Teleworking Safely: Cybersecurity Challenges in the Age of COVID-19

By March 27, 2020business continuity
teleworking safely

thinkCSC continues to monitor the impact that the pandemic is having on organizations throughout Columbus. As the state enters a mandated period of social distancing and everyone who can is teleworking from home, new cybersecurity challenges are impacting companies. We urge you to communicate with your teleworking employees to make sure they are aware of these risks and are taking the appropriate security measures to protect your data and network.

Coronavirus-Themed Phishing Attacks Are on the Rise

Cybercriminals are creating and putting out thousands of coronavirus-related websites on a daily basis. Intelligence firm RiskIQ saw more than 13,500 suspicious domains on a single day (Sunday, March 15th). More than 35,000 domains were discovered the following day. Mobile devices are susceptible as well.

Whether you are working from home or from your office, watch out for these threats. Recent phishing emails claim to contain advice on how to prevent infection, prompting you to click a link or open an attachment. For example, one such email states in the message body that it is from the World Health Organization (WHO). In actuality, it is the TrickBot banking trojan used to steal confidential information. Once installed on your machine, it can be used as a method to install other forms of malware on your machine. Watch out for these telltale phishing signs:

  • Many phishing emails have poor grammar, punctuation, and spelling.
  • Is the design and overall quality what you would expect from the organization the email is supposed to come from?
  • Is it addressed to you by name, or does it refer to ‘valued customer,’ or ‘friend’, or ‘colleague’? This can be a sign that the sender does not actually know you; that is part of the phishing scam.
  • Does the email contain a veiled threat that asks you to act urgently?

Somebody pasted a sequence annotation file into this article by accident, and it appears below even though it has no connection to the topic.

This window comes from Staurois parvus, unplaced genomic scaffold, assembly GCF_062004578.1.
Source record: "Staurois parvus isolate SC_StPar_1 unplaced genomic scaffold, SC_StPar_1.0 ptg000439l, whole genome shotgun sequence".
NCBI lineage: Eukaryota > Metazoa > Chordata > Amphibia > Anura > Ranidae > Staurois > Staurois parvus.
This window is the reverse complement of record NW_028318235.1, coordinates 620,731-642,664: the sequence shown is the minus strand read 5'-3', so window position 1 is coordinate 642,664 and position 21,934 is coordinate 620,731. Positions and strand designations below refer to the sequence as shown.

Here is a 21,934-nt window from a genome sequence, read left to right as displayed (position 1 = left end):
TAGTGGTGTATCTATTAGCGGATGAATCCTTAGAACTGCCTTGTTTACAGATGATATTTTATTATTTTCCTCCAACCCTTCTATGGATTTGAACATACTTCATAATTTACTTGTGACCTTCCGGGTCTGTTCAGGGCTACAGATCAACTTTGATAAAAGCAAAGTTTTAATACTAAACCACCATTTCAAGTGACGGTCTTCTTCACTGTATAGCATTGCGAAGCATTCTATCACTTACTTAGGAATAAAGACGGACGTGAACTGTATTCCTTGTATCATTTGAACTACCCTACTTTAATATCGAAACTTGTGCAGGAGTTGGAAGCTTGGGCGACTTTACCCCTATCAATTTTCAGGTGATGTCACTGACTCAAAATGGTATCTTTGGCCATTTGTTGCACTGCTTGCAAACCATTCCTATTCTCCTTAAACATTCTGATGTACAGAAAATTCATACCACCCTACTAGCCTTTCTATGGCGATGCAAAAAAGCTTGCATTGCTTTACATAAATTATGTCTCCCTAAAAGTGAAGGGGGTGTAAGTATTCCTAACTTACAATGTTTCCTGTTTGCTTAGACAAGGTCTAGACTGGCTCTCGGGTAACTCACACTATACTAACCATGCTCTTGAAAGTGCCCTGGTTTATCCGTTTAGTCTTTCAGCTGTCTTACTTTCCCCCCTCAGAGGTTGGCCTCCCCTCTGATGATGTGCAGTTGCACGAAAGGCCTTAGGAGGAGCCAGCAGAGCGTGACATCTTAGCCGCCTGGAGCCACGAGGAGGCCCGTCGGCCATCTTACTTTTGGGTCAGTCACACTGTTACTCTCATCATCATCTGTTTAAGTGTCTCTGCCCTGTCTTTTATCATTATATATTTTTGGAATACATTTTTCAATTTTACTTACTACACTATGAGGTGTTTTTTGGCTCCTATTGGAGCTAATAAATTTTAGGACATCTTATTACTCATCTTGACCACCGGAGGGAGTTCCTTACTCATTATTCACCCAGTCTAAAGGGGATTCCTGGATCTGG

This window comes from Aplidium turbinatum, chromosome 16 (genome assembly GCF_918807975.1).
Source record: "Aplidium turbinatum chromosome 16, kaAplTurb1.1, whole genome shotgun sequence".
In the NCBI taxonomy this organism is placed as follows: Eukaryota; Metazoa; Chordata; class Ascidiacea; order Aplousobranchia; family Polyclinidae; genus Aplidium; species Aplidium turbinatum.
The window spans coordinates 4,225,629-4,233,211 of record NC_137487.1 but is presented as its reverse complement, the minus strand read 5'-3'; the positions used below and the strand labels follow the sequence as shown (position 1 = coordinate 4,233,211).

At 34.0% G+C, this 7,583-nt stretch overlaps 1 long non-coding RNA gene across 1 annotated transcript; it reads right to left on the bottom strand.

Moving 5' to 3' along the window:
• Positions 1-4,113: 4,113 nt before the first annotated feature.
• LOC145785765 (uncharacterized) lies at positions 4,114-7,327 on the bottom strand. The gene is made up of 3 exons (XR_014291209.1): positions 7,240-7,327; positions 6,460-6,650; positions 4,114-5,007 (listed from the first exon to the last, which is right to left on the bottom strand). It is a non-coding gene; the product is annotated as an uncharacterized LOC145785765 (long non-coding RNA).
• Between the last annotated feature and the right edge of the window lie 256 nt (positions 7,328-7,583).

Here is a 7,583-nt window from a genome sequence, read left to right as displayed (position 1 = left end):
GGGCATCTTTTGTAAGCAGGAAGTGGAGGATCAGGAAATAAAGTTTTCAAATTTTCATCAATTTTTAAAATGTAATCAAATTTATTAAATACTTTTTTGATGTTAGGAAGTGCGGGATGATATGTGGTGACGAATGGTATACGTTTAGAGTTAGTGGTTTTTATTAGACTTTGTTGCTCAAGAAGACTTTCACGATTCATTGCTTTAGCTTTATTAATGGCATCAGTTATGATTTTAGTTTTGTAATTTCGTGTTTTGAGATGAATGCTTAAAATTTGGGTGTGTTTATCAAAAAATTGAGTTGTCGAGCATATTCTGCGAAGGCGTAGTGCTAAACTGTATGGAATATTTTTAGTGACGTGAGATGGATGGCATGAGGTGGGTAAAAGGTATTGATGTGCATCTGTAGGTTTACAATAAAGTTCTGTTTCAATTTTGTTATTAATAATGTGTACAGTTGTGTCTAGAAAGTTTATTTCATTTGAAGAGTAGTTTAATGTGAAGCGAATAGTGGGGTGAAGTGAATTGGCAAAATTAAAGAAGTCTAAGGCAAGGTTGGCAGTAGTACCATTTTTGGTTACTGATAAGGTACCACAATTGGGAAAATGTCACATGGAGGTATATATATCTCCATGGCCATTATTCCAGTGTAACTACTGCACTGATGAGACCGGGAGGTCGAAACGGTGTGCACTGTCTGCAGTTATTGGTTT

• Your bank, or any other official source, should never ask you to supply personal information from an email.

Tools to Protect You While Teleworking


VPN stands for virtual private network. The purpose of a VPN is to provide you with a secure network from which you can access your office applications over the public internet. A VPN creates a private connection, or tunnel, through the open internet. The idea is that everything you send is encapsulated in this private communications channel and encrypted so that even if your packets are intercepted, they can’t be deciphered.


MFA stands for multi-factor authentication. MFA is an authentication method in which a computer user is granted access only after successfully presenting two or more pieces of evidence (or factors) to an authenticating mechanism. Two-factor authentication, or 2FA, is a method of confirming users’ claimed identities by using a combination of two different factors: 1) Something they know, 2) Something they have, or 3) something they are.

Two-step verification, or two-step authentication, is a method of confirming a user’s claimed identity by utilizing something they know (password) and a second factor other than something they have or something they are. An example of a second step is the user repeating back something that was sent to them through an out-of-band mechanism, for example, the 6-digit code that you receive from your bank when you logon to your banks mobile or online banking site.

Two-factor authentication may also be accomplished via a hardware token or device. The credentials are stored on a USB device that is plugged into your laptop or desktop PC. Duo, YubiKey, and FortiToken are some examples of hardware tokens on the market today.

Safe Use of Home Computers

Using your home PC for teleworking provides a whole new set of challenges when it comes to security. Make sure you’re following these best practices:

  • Ensure that a current antivirus platform is installed on your device.
  • Ensure that your device utilizes a current operating system and that the operating system is up to date from a software revision perspective.
  • When not in use by the person teleworking from home, ensure that the user’s session is logged off, preventing anyone else in the home from accessing business applications.

Read more about business continuity in the age of COVID-19 and be aware of these additional security issues.

thinkCSC is ready to help ensure the continuity of your business. While we may have entered uncharted territory with regard to this pandemic, thinkCSC continues to be at your service. Please get in touch if you need support with your remote workforce.


Author thinkCSC

More posts by thinkCSC

Join the discussion One Comment

Leave a Reply

This site uses Akismet to reduce spam. Learn how your comment data is processed.